Were the Israelites Never in Egypt?
A Peculiar Tradition about Ephraim
Novice readers have given a bad name to Chronicles’ genealogical lists of the tribes of Israel, which take up that book’s first nine chapters, as though the lists comprise merely random compilations of names. With proper deciphering tools, however, one discovers fascinating concepts and invaluable information there about the history of Israel, its tribes and settlements, throughout the biblical period. In the middle of the vast profusion of names are embedded short anecdotes that are otherwise unfamiliar to us, like that involving Jabez (yabetz) the Judahite, whose mother gave him his name “because I bore him in pain [be-’otzev]” (1 Chronicles 4:9). (Compare the curse in Genesis 3:16: “In pain [be-’etzev] will you bear children.”) Jabez prays to God to remove the menace summoned by his name — “‘Oh bless me… and make me not suffer pain from misfortune!’ And God granted what he asked for” (1 Chronicles 4:10). Some of the anecdotes are enigmatic, like one that tells about another Judahite family: “And Jokim, and the men of Cozeba and Joash, and Saraph, who married into Moab and Jashub leḥem, the records are ancient” (v. 22). Indeed, this verse is hopeless.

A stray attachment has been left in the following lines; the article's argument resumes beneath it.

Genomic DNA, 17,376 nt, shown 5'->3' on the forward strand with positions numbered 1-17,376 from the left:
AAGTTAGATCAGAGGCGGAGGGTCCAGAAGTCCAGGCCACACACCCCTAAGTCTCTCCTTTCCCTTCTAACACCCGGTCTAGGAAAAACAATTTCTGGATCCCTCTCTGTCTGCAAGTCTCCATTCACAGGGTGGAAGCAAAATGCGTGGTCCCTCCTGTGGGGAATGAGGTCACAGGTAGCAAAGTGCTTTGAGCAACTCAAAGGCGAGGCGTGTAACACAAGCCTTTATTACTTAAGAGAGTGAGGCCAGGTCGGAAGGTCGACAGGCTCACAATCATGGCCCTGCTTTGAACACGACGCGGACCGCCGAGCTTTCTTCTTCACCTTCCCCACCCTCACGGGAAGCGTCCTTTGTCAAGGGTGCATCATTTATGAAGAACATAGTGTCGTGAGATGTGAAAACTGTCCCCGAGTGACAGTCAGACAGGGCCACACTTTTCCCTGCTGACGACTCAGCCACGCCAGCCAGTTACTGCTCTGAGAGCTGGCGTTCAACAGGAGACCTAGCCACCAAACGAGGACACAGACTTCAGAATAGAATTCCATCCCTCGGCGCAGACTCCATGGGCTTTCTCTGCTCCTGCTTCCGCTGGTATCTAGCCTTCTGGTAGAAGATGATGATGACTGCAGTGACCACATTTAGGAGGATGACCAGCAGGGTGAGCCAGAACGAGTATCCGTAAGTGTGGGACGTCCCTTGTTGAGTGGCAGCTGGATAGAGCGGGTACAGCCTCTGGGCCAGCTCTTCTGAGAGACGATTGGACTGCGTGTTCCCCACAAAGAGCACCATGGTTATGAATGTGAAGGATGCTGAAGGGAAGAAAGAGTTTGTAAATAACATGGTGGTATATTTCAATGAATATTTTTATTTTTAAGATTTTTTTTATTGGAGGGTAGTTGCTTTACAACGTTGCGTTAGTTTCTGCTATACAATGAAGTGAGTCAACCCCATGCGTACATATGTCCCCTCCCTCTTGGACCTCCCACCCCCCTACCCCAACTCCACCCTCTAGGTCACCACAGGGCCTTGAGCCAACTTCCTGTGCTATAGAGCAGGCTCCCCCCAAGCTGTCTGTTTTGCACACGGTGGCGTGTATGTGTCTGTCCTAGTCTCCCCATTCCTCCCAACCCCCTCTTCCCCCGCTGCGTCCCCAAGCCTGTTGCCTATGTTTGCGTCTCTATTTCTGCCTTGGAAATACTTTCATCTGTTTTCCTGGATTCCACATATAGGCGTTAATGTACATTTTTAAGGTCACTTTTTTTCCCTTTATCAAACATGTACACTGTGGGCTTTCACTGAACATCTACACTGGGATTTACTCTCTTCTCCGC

We’ll discuss now one anecdote that was placed into the genealogies of Ephraim son of Jacob. We’ll try to uncover its particular concept of history and compare it with the more common biblical view.
The sons of Ephraim: Shutehelah his son Bered his son Tahath his
son Eleadah his son Tahath his son Zabad his son Shuthelah also